Isomorphism and AI

In yesterday’s post I explained group isomorphism, which points out a deep symmetry between adding and multiplying. I also showed how the natural log function could be used to map between the two operations.

But the idea of isomorphism applies to lots of things beyond math. Think about language. After all, what is language but an isomorphism between concepts and words?

“The cat is black.” An AI could parse this sentence and decide there’s a noun-adjective relationship between “cat” and “black.” So instead of:

5 × 3

we have:

“cat” (noun-adjective relationship) “black”

To be meaningful, the words and their relationship must map to their corresponding concepts. So instead of:

ln(5) + ln(3)

we have:

cat (has-property relationship) black

And we also need a function to map from the words to the concepts. So instead of:

ln(5) = 1.609438

ln(3) = 1.098612

we have:

MeaningOf(“cat”) = cat

MeaningOf(“black”) = black

All very nice and neat, in this example. But of course, if language was really that easy, we’d have built a strong AI decades ago. It turns out that conceptual isomorphism can be a hell of a lot more complicated than mathematical group isomorphism. For instance…

1. Mathematical group operations (like addition and multiplication) only take two inputs (the two numbers you’re adding or multiplying). But conceptual relationships can take any number of inputs. How many adjectives could we attach to the single noun “cat”?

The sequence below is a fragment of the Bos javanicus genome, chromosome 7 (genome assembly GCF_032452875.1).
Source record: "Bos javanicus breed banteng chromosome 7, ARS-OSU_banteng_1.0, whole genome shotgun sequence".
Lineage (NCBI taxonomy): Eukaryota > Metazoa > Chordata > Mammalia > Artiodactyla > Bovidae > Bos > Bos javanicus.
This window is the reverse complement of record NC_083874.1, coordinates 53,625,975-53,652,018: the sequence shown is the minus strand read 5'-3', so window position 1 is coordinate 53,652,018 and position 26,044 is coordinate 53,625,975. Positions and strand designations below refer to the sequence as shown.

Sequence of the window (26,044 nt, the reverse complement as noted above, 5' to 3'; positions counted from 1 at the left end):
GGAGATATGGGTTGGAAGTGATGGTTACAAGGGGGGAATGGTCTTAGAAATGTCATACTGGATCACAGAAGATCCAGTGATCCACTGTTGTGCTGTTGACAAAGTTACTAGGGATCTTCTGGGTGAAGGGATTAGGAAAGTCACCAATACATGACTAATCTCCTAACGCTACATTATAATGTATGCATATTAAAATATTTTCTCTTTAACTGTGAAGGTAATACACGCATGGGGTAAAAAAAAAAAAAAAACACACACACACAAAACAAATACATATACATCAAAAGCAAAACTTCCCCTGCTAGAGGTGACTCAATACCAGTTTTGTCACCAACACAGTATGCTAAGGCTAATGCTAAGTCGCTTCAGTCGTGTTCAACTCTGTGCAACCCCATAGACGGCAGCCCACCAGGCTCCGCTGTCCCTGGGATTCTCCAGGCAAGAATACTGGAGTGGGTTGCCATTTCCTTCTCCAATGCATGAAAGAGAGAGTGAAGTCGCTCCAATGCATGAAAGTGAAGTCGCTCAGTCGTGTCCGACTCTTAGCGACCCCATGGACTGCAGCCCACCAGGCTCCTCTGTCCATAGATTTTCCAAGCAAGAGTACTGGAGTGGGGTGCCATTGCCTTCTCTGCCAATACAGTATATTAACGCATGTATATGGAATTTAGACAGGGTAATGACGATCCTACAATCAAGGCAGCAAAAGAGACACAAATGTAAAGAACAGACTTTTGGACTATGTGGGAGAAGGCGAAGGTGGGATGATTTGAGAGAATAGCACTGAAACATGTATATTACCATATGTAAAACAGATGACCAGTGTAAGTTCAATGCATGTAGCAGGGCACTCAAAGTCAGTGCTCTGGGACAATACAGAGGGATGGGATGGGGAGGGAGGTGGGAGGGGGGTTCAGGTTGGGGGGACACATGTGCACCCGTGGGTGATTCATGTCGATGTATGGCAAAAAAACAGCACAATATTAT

2. In mathematical groups, there’s a clear distinction between elements (the numbers) and operations (addition, multiplication). But with conceptual relationships, the difference gets blurry. Let’s say cat has a likes relationship with milk, and a hates relationship with bath. But we also know that likes has an is opposite relationship with hates. So now we have relationships, not only between “things,” but between other relationships.

3. In our math example, our mapping function was the natural log, ln(x). Now ln(x) is a neat, precise, clearly-defined function, which takes exactly one input and gives exactly one output. Does language work that way? Ha! Imagine trying to evaluate MeaningOf(“run”). That can mean jogging, or a home run in a baseball game, or a tear in a stocking, or “run” as in “I’ve run out of milk,” or, or, or… What’s worse, these meanings aren’t independent, but have all sorts of relationships to each other; nor are they all equally likely; and the likelihood depends on the context of the word; and the way it depends on context can change over time; and the list of possible meanings can expand or shrink; and the mechanisms by which this occurs are not fully understood…

So, yeah. It gets complicated. But then, that’s why it’s so much fun.

Now we know how conceptual isomorphism (in AI) is like group isomorphism (in math). We’ve even established – dare I say it? – an isomorphism between the two isomorphisms. And now I’m going to stop saying “isomorphism” for a while.

Questions?

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